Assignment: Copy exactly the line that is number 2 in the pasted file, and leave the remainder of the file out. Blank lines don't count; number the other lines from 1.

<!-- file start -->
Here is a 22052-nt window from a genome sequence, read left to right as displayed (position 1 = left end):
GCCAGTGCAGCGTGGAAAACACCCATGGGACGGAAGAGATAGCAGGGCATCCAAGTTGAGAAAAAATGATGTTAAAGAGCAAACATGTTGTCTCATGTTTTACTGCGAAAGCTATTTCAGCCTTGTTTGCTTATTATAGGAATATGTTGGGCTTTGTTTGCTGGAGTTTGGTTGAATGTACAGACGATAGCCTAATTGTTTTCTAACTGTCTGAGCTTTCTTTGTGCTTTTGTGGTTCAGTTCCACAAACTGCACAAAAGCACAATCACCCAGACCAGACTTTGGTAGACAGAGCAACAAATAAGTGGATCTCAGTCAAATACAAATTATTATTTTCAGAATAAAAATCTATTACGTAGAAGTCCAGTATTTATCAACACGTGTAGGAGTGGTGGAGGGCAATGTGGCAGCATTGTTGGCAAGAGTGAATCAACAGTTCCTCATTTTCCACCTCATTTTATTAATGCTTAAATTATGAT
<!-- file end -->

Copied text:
GCCAGTGCAGCGTGGAAAACACCCATGGGACGGAAGAGATAGCAGGGCATCCAAGTTGAGAAAAAATGATGTTAAAGAGCAAACATGTTGTCTCATGTTTTACTGCGAAAGCTATTTCAGCCTTGTTTGCTTATTATAGGAATATGTTGGGCTTTGTTTGCTGGAGTTTGGTTGAATGTACAGACGATAGCCTAATTGTTTTCTAACTGTCTGAGCTTTCTTTGTGCTTTTGTGGTTCAGTTCCACAAACTGCACAAAAGCACAATCACCCAGACCAGACTTTGGTAGACAGAGCAACAAATAAGTGGATCTCAGTCAAATACAAATTATTATTTTCAGAATAAAAATCTATTACGTAGAAGTCCAGTATTTATCAACACGTGTAGGAGTGGTGGAGGGCAATGTGGCAGCATTGTTGGCAAGAGTGAATCAACAGTTCCTCATTTTCCACCTCATTTTATTAATGCTTAAATTATGAT